Jacob Stover remembers the confetti, but the rest of the night was mostly a blur.
So when victory was in hand, Matt Stover ran past the end zone and jumped on a halftime show speaker to reach over the railing and grab Jacob and his sister, Jenna, from the stands. Soon after, the confetti poured down on the field.
The Ravens have brought happiness to Baltimore over the years.
In Jacob Stover's case, they brought the Stover family to lacrosse-rich Baltimore.
So the recent McDonogh grad, now 19 and an All-Metro first-team goalie this spring, was recently asked: If the franchise doesn't move from Cleveland to Baltimore in 1996, do you think you would be playing lacrosse?
"I know, seriously!" he replied loudly with a smile. "No, I'm probably not playing lacrosse."
Not only does Stover play lacrosse, he plays it extremely well.
After leading No. 2 McDonogh (14-5) to the Maryland Interscholastic Athletic Association A Conference championship game, he was selected to play in the Under Armour All-America Lacrosse Classic. Stover will represent the South team in the 10th annual game Friday at 8 p.m. at Towson University.
"It was one of my goals throughout my high school career, to play in this game," said Stover, who has signed to play at Loyola Maryland next year. "I remember watching [former McDonogh standout goalie] Tyler Fiorito when I was in fifth grade and others more recently. To be in that event and play at that high level, which I will be seeing the next four years, is unbelievable. It's a blessing and a great opportunity."
Stover gets the same question all the time: Have you ever kicked a football?
He did, from the fourth to eighth grade. He was good at it, but says he didn't have a dominating leg and others were a little bigger and stronger and could kick a little farther. He also never had the passion needed to perfect a craft he watched his father do so well.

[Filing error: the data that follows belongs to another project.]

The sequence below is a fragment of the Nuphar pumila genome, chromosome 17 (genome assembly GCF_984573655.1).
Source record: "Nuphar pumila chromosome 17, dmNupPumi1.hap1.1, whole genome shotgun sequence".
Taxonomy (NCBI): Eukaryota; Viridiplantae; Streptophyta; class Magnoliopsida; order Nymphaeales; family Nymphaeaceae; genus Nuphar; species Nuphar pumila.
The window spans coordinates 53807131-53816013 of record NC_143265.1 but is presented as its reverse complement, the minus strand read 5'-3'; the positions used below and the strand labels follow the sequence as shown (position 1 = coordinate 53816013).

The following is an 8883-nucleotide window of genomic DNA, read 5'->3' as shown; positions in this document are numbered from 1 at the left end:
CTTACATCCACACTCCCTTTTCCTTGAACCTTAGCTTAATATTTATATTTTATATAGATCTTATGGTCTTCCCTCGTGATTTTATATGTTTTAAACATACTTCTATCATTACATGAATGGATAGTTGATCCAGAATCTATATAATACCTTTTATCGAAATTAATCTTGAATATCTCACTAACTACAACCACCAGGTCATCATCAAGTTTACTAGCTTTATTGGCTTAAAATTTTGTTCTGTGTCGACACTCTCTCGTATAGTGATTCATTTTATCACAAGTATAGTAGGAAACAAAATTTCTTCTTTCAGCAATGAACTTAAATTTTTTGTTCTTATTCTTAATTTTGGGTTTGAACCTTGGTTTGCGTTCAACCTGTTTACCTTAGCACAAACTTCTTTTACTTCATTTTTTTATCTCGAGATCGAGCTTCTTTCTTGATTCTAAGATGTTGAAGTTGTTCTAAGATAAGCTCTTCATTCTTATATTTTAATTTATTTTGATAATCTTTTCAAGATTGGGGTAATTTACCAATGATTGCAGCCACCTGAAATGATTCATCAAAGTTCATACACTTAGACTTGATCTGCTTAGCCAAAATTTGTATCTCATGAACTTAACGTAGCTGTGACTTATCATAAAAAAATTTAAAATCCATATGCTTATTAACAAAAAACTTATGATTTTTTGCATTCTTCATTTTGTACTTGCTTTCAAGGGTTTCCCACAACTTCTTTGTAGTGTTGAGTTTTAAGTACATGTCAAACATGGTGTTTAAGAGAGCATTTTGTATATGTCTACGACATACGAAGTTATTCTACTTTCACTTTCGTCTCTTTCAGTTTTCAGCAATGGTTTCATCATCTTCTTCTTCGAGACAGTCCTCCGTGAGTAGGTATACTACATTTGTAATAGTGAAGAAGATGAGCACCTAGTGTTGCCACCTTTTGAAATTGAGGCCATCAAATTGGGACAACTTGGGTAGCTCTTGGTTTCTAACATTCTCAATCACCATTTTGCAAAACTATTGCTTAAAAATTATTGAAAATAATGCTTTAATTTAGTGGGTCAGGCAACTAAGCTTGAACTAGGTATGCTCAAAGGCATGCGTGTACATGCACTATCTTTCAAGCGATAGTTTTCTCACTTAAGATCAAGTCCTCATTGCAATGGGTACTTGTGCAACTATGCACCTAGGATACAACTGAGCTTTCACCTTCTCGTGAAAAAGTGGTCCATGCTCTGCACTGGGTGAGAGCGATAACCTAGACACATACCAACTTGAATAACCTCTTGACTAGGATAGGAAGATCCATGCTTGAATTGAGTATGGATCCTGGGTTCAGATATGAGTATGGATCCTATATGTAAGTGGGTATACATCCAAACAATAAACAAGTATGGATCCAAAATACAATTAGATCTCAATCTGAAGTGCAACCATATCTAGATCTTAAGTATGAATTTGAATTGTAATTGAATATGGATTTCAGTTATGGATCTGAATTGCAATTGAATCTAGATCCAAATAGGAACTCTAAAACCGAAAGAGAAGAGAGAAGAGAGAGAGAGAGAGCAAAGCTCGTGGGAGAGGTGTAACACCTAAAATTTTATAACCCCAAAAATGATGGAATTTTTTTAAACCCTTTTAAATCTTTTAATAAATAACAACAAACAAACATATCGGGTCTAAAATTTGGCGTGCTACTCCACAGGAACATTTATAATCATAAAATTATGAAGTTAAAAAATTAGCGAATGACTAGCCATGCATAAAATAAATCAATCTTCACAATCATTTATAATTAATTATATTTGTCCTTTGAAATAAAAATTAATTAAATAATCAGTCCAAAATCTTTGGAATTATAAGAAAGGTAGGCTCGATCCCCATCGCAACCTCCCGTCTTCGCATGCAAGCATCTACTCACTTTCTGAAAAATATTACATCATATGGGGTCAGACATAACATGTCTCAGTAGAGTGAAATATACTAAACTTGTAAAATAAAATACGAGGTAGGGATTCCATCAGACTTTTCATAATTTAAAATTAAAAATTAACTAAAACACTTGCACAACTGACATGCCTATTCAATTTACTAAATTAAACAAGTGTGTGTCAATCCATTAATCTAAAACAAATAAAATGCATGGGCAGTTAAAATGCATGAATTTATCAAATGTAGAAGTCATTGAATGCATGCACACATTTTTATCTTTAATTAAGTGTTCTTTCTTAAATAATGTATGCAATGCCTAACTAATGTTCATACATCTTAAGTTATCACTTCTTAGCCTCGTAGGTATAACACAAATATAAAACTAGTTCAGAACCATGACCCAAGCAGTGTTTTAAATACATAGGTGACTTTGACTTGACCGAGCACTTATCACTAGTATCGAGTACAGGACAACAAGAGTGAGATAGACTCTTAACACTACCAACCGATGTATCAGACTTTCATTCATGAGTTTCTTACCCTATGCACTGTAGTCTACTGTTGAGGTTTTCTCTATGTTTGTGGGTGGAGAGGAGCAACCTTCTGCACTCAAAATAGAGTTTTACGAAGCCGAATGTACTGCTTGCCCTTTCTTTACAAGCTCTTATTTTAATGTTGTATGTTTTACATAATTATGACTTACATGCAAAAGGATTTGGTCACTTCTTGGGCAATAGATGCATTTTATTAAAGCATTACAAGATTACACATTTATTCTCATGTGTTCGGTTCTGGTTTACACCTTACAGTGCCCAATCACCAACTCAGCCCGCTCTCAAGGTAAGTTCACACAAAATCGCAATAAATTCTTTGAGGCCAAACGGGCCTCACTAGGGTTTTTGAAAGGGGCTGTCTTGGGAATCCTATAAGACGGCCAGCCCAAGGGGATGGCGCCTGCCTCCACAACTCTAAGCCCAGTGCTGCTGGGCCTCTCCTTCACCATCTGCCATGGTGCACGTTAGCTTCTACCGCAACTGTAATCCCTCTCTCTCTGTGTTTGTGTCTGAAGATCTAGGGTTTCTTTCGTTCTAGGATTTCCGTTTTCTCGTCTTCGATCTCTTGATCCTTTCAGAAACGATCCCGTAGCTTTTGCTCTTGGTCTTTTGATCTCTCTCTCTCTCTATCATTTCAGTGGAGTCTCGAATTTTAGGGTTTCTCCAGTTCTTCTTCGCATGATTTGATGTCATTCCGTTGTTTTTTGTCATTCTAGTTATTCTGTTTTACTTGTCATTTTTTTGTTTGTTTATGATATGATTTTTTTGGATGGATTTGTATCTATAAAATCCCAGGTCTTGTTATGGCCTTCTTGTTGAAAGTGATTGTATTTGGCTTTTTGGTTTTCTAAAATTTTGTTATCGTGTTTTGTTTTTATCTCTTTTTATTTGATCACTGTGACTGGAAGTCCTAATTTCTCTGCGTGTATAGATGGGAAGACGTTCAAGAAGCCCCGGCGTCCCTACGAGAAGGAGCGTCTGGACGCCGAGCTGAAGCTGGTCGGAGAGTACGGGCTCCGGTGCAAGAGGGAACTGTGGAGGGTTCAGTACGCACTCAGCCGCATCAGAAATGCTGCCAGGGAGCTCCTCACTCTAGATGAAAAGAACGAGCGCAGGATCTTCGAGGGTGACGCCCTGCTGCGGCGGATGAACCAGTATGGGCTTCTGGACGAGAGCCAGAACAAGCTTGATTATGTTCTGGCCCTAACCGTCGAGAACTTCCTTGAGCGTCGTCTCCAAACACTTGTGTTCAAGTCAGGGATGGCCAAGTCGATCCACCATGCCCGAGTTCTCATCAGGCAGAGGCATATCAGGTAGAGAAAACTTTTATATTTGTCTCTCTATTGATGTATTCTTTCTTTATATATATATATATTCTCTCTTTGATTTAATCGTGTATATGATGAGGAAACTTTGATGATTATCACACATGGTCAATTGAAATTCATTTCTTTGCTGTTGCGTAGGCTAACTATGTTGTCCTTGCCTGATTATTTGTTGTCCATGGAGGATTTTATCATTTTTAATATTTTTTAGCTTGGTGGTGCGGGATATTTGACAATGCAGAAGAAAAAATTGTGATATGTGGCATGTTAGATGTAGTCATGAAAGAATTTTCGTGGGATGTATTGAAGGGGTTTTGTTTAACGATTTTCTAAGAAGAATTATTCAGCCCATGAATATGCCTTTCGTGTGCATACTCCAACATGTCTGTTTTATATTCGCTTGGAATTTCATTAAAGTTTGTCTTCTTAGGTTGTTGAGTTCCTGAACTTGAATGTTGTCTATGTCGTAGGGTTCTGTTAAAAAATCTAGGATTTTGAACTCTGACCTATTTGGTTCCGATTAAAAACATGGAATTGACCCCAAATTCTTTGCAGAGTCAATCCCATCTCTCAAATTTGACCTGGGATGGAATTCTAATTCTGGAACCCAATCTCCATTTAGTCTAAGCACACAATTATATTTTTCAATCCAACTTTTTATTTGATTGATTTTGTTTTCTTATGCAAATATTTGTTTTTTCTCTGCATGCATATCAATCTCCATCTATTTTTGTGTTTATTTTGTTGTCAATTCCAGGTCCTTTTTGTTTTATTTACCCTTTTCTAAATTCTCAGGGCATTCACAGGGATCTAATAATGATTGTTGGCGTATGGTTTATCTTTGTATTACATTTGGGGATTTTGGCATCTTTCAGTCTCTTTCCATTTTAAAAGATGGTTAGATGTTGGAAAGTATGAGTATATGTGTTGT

But he did get a valuable firsthand look at the time his father put in working to become one of the finest kickers in the NFL.
And when his youth lacrosse coach threw him in the goal shortly after he started playing lacrosse around the same time the Ravens won that Super Bowl, the younger Stover found his own niche.
"I just wanted to empower him as a father and do whatever I could," Matt Stover said. "If he wanted to be a kicker and wanted me to help him, I'd do it. And there were times when I did. But I wasn't going to force him because it's got to be his. As a father and a parent, you want to give your children opportunities. So my job was to guide him through those opportunities to wherever he would land. Jacob absolutely fell in love with lacrosse."
It showed on the lacrosse field at McDonogh this spring.
In his second season starting on varsity, Stover led a brand-new defense that didn't have another senior. The Eagles allowed fewer than eight goals per game and Stover finished with 169 saves while providing vocal guidance, precise clears and confidence.
"One of the things that I've always been impressed with by Jacob is his leadership and how he leads by first serving his teammates," McDonogh coach Andy Hilgartner said. "Jacob played with great confidence the whole season. He was playing with a very young defense in front of him and he always did his best to keep encouraging them, keep confidence in them and talking them through difficult situations."
Being successful as a lacrosse goalie and football kicker are a lot alike.
There's the quest to be perfect — and the need to be resilient when you are not.
Many plays make the difference in a game in both sports, but it often seems to come down to the kicker and goalie. Matt Stover made many more clutch field goals than he missed and his son made many more game-changing saves than not.
"It's very similar about the mental toughness. You've got to put in the work to be ready and comfortable and confident in those positions," Jacob Stover said. "As a goalie and a kicker, you wait for those moments to be the game-changer, the guy to make the play. It can be a 42-yard field goal or a guy gets a shot off right at the crease and you stuff him."